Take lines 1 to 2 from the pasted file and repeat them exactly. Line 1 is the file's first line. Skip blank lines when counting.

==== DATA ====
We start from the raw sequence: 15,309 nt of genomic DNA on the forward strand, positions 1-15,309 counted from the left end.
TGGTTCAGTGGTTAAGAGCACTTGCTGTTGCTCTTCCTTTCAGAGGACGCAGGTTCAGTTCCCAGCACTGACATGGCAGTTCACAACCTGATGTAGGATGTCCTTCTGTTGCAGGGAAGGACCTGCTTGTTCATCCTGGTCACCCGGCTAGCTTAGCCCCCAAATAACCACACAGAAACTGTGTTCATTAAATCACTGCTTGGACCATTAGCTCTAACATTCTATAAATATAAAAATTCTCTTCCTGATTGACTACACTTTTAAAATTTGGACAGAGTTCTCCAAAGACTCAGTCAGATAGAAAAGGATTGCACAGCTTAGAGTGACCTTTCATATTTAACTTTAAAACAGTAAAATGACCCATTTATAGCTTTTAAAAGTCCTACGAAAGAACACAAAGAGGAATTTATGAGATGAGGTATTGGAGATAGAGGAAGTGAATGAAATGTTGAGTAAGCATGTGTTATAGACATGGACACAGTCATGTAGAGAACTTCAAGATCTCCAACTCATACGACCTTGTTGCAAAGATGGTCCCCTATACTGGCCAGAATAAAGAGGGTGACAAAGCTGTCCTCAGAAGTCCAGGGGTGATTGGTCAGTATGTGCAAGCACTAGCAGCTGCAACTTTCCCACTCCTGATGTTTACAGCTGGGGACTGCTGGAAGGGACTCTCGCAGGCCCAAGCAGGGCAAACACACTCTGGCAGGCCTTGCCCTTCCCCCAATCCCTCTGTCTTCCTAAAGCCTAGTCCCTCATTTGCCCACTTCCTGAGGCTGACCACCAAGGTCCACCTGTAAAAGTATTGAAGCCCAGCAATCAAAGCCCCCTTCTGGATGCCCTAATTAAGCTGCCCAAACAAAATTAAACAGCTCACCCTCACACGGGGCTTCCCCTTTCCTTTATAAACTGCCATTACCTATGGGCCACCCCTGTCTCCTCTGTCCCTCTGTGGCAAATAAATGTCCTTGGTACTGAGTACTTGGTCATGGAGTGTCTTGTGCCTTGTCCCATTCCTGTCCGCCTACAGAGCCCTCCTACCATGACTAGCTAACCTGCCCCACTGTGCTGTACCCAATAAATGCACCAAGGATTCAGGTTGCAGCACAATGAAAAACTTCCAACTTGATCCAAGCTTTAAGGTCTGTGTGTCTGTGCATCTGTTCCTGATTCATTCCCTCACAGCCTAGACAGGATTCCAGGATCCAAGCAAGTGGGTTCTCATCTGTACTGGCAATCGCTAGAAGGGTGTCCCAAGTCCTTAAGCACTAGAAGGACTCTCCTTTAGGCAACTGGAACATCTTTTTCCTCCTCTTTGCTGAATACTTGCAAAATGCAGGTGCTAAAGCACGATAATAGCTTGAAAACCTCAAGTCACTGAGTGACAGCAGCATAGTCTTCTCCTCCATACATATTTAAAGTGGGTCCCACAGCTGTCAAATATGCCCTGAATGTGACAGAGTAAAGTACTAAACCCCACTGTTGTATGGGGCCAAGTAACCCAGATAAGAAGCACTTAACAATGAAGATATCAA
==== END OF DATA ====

We start from the raw sequence: 15,309 nt of genomic DNA on the forward strand, positions 1-15,309 counted from the left end.
TGGTTCAGTGGTTAAGAGCACTTGCTGTTGCTCTTCCTTTCAGAGGACGCAGGTTCAGTTCCCAGCACTGACATGGCAGTTCACAACCTGATGTAGGATGTCCTTCTGTTGCAGGGAAGGACCTGCTTGTTCATCCTGGTCACCCGGCTAGCTTAGCCCCCAAATAACCACACAGAAACTGTGTTCATTAAATCACTGCTTGGACCATTAGCTCTAACATTCTATAAATATAAAAATTCTCTTCCTGATTGACTACACTTTTAAAATTTGGACAGAGTTCTCCAAAGACTCAGTCAGATAGAAAAGGATTGCACAGCTTAGAGTGACCTTTCATATTTAACTTTAAAACAGTAAAATGACCCATTTATAGCTTTTAAAAGTCCTACGAAAGAACACAAAGAGGAATTTATGAGATGAGGTATTGGAGATAGAGGAAGTGAATGAAATGTTGAGTAAGCATGTGTTATAGACATGGACACAGTCATGTAGAGAACTTCAAGATCTCCAACTCATACGACCTTGTTGCAAAGATGGTCCCCTATACTGGCCAGAATAAAGAGGGTGACAAAGCTGTCCTCAGAAGTCCAGGGGTGATTGGTCAGTATGTGCAAGCACTAGCAGCTGCAACTTTCCCACTCCTGATGTTTACAGCTGGGGACTGCTGGAAGGGACTCTCGCAGGCCCAAGCAGGGCAAACACACTCTGGCAGGCCTTGCCCTTCCCCCAATCCCTCTGTCTTCCTAAAGCCTAGTCCCTCATTTGCCCACTTCCTGAGGCTGACCACCAAGGTCCACCTGTAAAAGTATTGAAGCCCAGCAATCAAAGCCCCCTTCTGGATGCCCTAATTAAGCTGCCCAAACAAAATTAAACAGCTCACCCTCACACGGGGCTTCCCCTTTCCTTTATAAACTGCCATTACCTATGGGCCACCCCTGTCTCCTCTGTCCCTCTGTGGCAAATAAATGTCCTTGGTACTGAGTACTTGGTCATGGAGTGTCTTGTGCCTTGTCCCATTCCTGTCCGCCTACAGAGCCCTCCTACCATGACTAGCTAACCTGCCCCACTGTGCTGTACCCAATAAATGCACCAAGGATTCAGGTTGCAGCACAATGAAAAACTTCCAACTTGATCCAAGCTTTAAGGTCTGTGTGTCTGTGCATCTGTTCCTGATTCATTCCCTCACAGCCTAGACAGGATTCCAGGATCCAAGCAAGTGGGTTCTCATCTGTACTGGCAATCGCTAGAAGGGTGTCCCAAGTCCTTAAGCACTAGAAGGACTCTCCTTTAGGCAACTGGAACATCTTTTTCCTCCTCTTTGCTGAATACTTGCAAAATGCAGGTGCTAAAGCACGATAATAGCTTGAAAACCTCAAGTCACTGAGTGACAGCAGCATAGTCTTCTCCTCCATACATATTTAAAGTGGGTCCCACAGCTGTCAAATATGCCCTGAATGTGACAGAGTAAAGTACTAAACCCCACTGTTGTATGGGGCCAAGTAACCCAGATAAGAAGCACTTAACAATGAAGATATCAA